PUBLISHED June 2, 2019

On Weather, and the Satisfaction of Sadness

The weather has hovered calmly under twenty degrees all weekend–today an icy eight degree high. From the window there’s little to observe on the sidewalk below. The construction site across from the apartment complex is silent; Caterpillar cranes hibernating with their heavy, metal heads tucked between their feet. The few people who dart along the street are swathed in layers of gortex, down and wool, obscured from any semblance of human form.

Winter distorts us in that way.

An intrusion of bright, yellow sun disrupted the weekend’s monotonous grey. But it was only for a few hours, and wasn’t enough to seduce us from our central heat. The sky had otherwise cradled a blanket of mist; buildings disappearing past their fifteenth floors into endless fog above.

And so, with not much interest in losing the feeling in my fingers and toes, I nestled in for a long weekend at home.

Winter urges us inwards; into our apartments, into our beds, into our ourselves. It is the season for sadness, or rather, self-reflection. The holidays get us but so far–the twinkling lights of Christmas trees and window displays eventually fading, until all we are left with is the wait for spring.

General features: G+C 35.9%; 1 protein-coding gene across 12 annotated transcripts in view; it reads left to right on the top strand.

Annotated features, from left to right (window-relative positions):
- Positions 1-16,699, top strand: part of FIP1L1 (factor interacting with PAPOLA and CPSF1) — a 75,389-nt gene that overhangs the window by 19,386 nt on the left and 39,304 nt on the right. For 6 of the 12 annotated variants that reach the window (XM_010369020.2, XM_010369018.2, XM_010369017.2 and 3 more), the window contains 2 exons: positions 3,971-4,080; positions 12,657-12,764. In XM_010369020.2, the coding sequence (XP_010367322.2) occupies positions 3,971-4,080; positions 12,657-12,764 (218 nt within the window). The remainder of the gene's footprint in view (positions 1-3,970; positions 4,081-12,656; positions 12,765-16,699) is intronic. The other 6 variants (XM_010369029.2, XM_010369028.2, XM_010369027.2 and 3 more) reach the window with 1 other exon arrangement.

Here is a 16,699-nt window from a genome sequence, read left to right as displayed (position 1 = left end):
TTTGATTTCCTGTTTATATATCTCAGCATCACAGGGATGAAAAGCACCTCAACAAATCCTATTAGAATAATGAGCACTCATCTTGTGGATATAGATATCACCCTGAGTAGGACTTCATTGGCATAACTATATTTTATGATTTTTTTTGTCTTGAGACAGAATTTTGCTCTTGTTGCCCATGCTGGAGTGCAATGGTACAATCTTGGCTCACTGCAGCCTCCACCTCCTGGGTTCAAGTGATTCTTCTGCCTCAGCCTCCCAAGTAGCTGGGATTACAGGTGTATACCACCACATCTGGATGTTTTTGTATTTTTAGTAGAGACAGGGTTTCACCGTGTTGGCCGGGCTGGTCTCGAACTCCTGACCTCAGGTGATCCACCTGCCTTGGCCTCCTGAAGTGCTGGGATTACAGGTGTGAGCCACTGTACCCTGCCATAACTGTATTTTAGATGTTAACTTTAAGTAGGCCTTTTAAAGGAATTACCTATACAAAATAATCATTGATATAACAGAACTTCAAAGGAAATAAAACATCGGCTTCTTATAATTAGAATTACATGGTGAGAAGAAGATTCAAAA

But here in the long stretches of dark days and dark moods there is much to be gained. Only here, within winter, does it seem suitable to spend so much time alone. Only within winter is a blue mood tolerated, expected, and ‘quiet’ the welcome tone.

I’d like to think winter does not cause sadness, but reveals what was always there. Come January our sun-drunk delusions have faded with our tans. We are forced to be honest with ourselves, forced to be still and to listen more deeply to the sound of our own heartbeats. The part of ourselves we try to hide from reveals itself in dark, winter nights. But like in childhood, it is always better to just look under the bed, honesty ultimately being less foreboding than the unknown.

Come spring, this perspective will have surely melted.

As the season turns, the energy in the air will gather momentum. People will emerge, like buds on branches, from their dwellings, cautiously testing the temperature. Sidewalks will narrow as restaurants ready for their first al fresco diners. Sleeves will shorten, and our sorry pets will lose us to the social calls of friends, the outdoors now teeming with opportunity.

The sun will give us back to ourselves. We will walk lighter having less on our minds. Spring is for connecting, and coming together, and community. We will remember what we have missed–the infectious joy of being with the ones we love, under the sun, when everything seems possible.

And I will graciously give back my solace to the winter season, making room instead for joy, and kindness, and exploration.

Because, as my father always says, “I change with the weather.”

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